A. “Belief” and “faith” are words used by different people to communicate different ideas about trust or confidence in Divinity or Nature. In each instance their meaning depends on the intention of the person using each word, and the context of such use.

Sometimes the words are used synonymously. For example, English language bible translations from original Aramaic sometimes equate belief in Divinity with faith.

Thus in Matthew 17:20 Jesus says:

“I tell you the truth, if you have faith as small as a mustard seed,
you can say to this mountain, “Move from here to there” and it will move.”


While in Mark 9:23 alluding to faith in Divinity he says:

“All things are possible for him that believes.”


But because there can be a significant difference between experiential intuitive trust in Nature or Divinity and ideological trust in religious dogma or secular ideas, for clarity in addressing this question we here distinguish between “belief” and “faith” and do not use them synonymously.

Both belief and faith may be founded on discrimination or rationality.
But though faith may be balanced with reason, faith transcends reason. Belief follows ideas from the past which may or may not support faith – but can never negate it, for faith is beyond belief.

So, faith is transcendental, while belief mental.
Faith is NOW; belief is then.

“Faith” means intuitive trust or confidence in Life, especially in the miraculous unknown,
whereas “belief” means adopting or accepting ideas of others that something or someone is true or exists.

Faith arises from experience, discrimination and intuition and promotes our life journey, while blind belief deters it.

“On life’s journey faith is nourishment,
virtuous deeds are a shelter,
wisdom is the light by day and
right mindfulness is the protection by night.
If a man lives a pure life, nothing can destroy him.”
~ Buddha


Dogmatic religious or other beliefs limit or preclude openness, spontaneity and authenticity;
and, they often follow and mask doubt and uncertainty.

“Irrevocable commitment to any one religion is not only intellectual suicide;
it is positive unfaith because it closes the mind to any new vision of the world.
Faith is, above all, open-ness—an act of trust in the unknown.”
~ Alan Watts

“The constant assertion of belief is an indication of fear”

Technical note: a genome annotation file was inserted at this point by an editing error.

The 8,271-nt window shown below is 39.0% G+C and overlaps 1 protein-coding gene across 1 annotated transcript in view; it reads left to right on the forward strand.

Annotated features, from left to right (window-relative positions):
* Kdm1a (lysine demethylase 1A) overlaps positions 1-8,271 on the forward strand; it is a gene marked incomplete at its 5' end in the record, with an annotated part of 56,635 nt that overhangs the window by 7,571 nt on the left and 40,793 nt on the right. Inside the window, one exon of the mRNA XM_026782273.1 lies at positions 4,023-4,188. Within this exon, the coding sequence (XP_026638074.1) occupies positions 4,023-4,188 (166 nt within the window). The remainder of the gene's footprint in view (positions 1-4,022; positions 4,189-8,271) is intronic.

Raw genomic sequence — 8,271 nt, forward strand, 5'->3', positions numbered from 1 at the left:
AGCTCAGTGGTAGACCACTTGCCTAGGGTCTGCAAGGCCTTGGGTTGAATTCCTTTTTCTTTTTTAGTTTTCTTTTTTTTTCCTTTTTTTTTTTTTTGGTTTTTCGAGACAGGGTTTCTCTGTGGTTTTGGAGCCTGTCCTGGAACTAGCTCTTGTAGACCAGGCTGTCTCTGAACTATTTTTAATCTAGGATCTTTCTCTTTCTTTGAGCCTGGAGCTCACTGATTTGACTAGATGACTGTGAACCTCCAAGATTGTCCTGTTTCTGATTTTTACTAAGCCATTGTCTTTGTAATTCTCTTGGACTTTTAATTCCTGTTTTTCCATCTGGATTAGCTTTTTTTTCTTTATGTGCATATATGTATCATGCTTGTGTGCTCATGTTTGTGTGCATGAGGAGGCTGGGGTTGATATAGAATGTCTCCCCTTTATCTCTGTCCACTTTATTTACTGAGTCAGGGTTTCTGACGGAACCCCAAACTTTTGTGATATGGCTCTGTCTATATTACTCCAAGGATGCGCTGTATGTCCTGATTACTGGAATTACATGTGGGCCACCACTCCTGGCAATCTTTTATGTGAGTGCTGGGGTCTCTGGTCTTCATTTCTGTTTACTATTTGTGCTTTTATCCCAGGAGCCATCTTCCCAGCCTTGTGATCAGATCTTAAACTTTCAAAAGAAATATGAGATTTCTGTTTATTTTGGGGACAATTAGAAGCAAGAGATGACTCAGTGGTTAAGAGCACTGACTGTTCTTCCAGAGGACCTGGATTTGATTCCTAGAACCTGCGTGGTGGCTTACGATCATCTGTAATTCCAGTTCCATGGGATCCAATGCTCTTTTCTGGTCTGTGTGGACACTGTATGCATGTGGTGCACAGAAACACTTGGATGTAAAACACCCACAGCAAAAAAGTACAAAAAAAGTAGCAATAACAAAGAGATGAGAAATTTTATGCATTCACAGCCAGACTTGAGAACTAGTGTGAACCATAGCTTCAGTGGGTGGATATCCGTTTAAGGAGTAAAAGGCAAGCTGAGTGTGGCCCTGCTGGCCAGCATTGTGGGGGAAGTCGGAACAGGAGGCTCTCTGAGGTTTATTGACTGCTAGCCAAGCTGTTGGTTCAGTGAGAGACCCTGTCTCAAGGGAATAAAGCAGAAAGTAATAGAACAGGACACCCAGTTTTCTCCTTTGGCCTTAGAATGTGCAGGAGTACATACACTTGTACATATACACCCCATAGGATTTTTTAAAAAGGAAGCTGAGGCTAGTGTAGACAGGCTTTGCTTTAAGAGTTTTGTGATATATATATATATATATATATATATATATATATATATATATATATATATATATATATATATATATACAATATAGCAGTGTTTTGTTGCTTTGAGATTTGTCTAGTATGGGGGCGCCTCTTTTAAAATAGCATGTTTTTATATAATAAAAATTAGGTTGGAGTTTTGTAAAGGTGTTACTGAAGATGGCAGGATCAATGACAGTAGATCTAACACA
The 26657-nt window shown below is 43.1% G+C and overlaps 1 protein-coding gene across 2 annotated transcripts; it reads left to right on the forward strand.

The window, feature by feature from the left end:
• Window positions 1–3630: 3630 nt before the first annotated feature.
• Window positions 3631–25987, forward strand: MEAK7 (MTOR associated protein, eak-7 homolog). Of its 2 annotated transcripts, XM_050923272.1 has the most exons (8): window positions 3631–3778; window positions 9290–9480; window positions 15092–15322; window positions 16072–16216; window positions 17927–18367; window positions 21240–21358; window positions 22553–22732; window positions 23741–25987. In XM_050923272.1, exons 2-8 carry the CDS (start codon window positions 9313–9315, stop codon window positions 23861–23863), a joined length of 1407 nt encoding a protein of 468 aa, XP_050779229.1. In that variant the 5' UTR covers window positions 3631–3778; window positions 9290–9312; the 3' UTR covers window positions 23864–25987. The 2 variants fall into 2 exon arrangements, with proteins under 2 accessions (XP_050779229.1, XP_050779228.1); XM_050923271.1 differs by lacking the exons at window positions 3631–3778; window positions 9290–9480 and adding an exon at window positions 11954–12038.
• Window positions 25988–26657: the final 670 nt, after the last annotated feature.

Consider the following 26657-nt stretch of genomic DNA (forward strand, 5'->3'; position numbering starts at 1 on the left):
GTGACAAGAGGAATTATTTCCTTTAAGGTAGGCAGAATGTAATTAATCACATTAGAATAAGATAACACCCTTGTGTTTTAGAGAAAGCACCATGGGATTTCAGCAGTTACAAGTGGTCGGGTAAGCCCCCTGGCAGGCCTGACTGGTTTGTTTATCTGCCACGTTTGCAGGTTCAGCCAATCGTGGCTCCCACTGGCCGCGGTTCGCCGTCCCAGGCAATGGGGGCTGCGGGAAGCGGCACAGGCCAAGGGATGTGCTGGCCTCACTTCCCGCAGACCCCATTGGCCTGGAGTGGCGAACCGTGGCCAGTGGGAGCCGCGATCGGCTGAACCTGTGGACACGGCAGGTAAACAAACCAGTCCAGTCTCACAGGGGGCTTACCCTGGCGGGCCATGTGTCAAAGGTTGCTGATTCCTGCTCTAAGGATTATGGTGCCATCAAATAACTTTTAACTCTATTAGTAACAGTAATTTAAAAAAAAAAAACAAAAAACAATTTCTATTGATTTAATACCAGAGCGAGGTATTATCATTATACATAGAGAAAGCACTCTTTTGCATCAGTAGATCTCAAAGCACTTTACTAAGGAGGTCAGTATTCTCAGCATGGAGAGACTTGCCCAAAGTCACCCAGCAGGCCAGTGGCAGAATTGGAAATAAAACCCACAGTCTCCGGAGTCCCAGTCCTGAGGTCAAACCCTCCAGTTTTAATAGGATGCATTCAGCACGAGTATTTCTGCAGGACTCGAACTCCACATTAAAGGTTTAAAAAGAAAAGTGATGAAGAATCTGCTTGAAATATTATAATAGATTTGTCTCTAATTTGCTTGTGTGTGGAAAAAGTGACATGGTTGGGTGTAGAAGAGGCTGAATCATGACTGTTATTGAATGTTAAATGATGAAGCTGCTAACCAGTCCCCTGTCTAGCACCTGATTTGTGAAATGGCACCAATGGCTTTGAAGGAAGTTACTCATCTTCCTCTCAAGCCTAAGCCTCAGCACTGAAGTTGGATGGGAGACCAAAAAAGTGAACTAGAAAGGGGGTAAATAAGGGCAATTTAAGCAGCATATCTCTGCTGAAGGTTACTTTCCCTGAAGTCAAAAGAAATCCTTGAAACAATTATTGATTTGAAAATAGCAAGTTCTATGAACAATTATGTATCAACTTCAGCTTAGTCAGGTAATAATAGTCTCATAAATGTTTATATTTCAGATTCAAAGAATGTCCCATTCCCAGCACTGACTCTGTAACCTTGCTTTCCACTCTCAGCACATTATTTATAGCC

~ J. Krishnamurti


Doubt and fearfulness preclude openness, spontaneity and authenticity.

Belief follows fear. Fear and faith cannot co-exist.

Fearlessness is openness. Fearfulness is closeness.

“Faith—in life, in other people, and in oneself—is the attitude of
allowing the spontaneous to be spontaneous, in its own way and in its own time.”
~ Alan Watts


Faith in transcendental Power or Divinity, named or unnamed, follows the Heart,
while belief follows fear of the unknown. Fear and Faith cannot co-exist.

Faith follows That which benefits everyone and everything, but belief may be inconsistent with universal good.

Do not believe in anything simply because you have heard it.
Do not believe in anything simply because it is spoken and rumored by many.
Do not believe in anything simply because it is found written in your religious books.
Do not believe in anything merely on the authority of your teachers and elders.
Do not believe in traditions because they have been handed down for many generations.
But after observation and analysis, when you find that anything agrees with reason and is conducive to the good and benefit of one and all,
then accept it and live up to it.
~ Buddha


Faith follows intuition; faith follows the Way; faith follows the Self; faith follows the Heart.

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Disguised Blessings

“Consciousness is the basis of all life
and the field of all possibilities.
Its nature is to expand and unfold its full potential.
The impulse to evolve is thus inherent in the very nature of life.”